Best of luck!
To hedge your bets in this current marketplace that this doesn't happen to you - Get fully preapproved with a direct lender. I don't mean to ruffle feathers with our Mortgage Brokers - but their word alone just does not cut it these days. If you want to use a mortgage broker, make sure they submit your file and all documentation for review to a direct lender, and your approval comes from them. When I say approval, what I mean is that you have submitted tax returns, pay stubs, credit report and verifications of your employment and income have been done - all that remains is the appraisal and approval of the property you choose to buy. Late in escrow is the most expensive time of all to find out that you didn't qualify for the home you went into escrow on. Also make sure your agent protects your loan and appraisal contingencies. You do not want your earnest money deposit at risk here.
Secondly, make sure you are 100% truthful and forthcoming about your financial situation to your lender. Lending rules are tightening daily. They WILL find out the truth, and it may cost you the home after you have spend $100's on appraisals, inspections, etc. Not a good plan. Avoid job changes, AVOID NEW EXPENSES - do not charge anything new...do NOT buy a new car....Do not pay off debts unless your lender tells you that it would be a positive thing. Closing accounts can have a negative effect on your FICO.
Next, be pro-active about inspections, get them early and understand what you are buying. The few hundred dollars spent to insure you're not getting a lemon is an investment not an expense.
Finally, before you make an offer, have your agent run a full market analysis to determine the liklihood of appraisal problems. With the inventory so low, the temptation is to bid up the price. The problem is, with the current HVCC (Home Valuation Code of Conduct) and new appraisal guidelines, an astonishing number of houses are not appraising. You will lose your appraisal fee, and escrow will fail. Do this a few times, and you are eating away your down payment.
Inventory is scarce right now - please be prepared to make several offers and be persistent. We are seeing multiple offers on nearly everything. Select an agent who is willing to hang in there with you - and try to keep your spirits up. Very few people are getting their first choice home right off the bat...it's just not the way it is in this market.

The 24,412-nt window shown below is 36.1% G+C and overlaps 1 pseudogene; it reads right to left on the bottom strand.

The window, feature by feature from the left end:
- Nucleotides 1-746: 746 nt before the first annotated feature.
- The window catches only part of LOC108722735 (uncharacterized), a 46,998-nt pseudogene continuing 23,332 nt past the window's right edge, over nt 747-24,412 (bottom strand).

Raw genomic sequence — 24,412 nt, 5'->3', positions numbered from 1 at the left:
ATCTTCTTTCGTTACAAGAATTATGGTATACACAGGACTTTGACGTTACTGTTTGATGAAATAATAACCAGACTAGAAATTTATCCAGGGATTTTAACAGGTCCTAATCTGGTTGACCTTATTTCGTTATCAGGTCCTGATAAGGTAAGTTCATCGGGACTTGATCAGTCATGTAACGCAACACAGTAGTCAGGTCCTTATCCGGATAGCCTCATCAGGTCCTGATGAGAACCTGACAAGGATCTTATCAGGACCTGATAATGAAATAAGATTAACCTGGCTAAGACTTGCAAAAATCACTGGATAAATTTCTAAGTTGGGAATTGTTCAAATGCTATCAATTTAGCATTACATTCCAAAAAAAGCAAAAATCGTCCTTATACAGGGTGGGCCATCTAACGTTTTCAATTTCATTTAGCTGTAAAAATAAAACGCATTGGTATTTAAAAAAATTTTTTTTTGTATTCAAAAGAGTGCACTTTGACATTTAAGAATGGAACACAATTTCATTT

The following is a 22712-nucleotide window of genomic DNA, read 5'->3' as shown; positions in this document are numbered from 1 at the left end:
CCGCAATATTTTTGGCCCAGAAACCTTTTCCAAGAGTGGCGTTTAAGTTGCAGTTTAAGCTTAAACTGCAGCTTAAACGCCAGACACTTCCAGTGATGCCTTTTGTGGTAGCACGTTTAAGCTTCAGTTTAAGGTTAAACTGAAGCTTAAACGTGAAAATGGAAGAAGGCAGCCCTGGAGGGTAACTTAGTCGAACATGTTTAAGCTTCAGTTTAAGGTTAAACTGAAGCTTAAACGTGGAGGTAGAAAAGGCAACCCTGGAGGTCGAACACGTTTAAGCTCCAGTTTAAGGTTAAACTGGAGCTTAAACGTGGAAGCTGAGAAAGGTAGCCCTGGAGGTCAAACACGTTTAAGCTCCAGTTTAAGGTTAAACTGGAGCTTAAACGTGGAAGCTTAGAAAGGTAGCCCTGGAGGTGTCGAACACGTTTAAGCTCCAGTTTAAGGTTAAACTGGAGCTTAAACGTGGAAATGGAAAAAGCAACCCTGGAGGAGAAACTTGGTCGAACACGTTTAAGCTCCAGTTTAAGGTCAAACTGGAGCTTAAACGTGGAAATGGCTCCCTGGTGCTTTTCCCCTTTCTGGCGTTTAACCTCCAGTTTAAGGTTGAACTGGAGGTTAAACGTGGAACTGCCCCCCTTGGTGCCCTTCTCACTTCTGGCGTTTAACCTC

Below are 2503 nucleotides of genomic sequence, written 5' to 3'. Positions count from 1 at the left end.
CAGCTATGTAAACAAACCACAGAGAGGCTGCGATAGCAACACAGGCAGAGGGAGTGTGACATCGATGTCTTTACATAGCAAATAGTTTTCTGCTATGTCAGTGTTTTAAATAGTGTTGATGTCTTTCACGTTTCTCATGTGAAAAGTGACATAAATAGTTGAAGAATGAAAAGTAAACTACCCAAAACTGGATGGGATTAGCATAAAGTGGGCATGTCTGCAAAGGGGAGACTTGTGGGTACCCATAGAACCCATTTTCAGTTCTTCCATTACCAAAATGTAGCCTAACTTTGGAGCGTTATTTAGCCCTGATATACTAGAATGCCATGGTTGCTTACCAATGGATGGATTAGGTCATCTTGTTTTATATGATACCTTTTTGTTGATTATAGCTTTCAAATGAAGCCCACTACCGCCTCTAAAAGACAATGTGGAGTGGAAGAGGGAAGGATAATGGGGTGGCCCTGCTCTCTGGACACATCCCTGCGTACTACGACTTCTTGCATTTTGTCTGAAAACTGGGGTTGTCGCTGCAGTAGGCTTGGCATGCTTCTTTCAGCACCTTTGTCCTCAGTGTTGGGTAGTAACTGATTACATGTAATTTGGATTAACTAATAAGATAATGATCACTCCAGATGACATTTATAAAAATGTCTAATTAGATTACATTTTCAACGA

Best of luck!
Jeri Creson, Broker
TotalAccess Realty Advisors
As a home inspector, I have seen many instances of the buyer changing their mind about buying the property after finding out about some major material defect with the property due to what their inspector reported.
Check out my website for more information about the home inspection process and please call my office with any questions at 818-951-1795
2. If the buyer and/or seller change is mind about the sale.
3. If buyers and/or sellers can't get all the conditions in place.
These are the main reasons why an escrow will not close.
There are several reasons why you would fall out of escrow. The primary reason is the loan, sometimes loan regulations change and that could be a reason why escrow would fall out. Also after the buyer does the home inspections, if the property needs more work than the buyer wants to do and the seller doesn't want to any of the work the buyer may cancel escrow.
I hope this answers your question.
If you have any other questions please contact me at (323) 482-0705 or email me at firstname.lastname@example.org
The main reasons escrow could fail are that you may change your mind, find something wrong with the property and be unable to negotiate repairs or credits with the seller, the property may not appraise, and/or you may not be able to obtain financing.
If you fall out of escrow prior to removing your contingencies, you could be responsible for escrow cancellation fees and would be out any money spent on doing inspections. If you cancel after removing your contingencies, your deposit could be in jeopardy.
Real Estate Consultant
Keller Williams Realty
Once an offer is accepted and escrow is opened and the deposit check is cashed, there is a binding contract with contingencies to cancel based on the above.
If the buyer does a physical inspection of the property and finds issues they can not or will not deal with, during the contingency time frame, the contract may be cancelled in writing and the deposit returned. Same with appraisal and financing. This would be considered "falling out of escrow."
If you remove the contingencies in writing and then cancel escrow for any reason other than new disclosures by the Seller, you will likely lose your deposit.
You should hire a great Realtor who will walk you through the purchase process and protect your deposit for you.
Congratulations on becoming a home owner!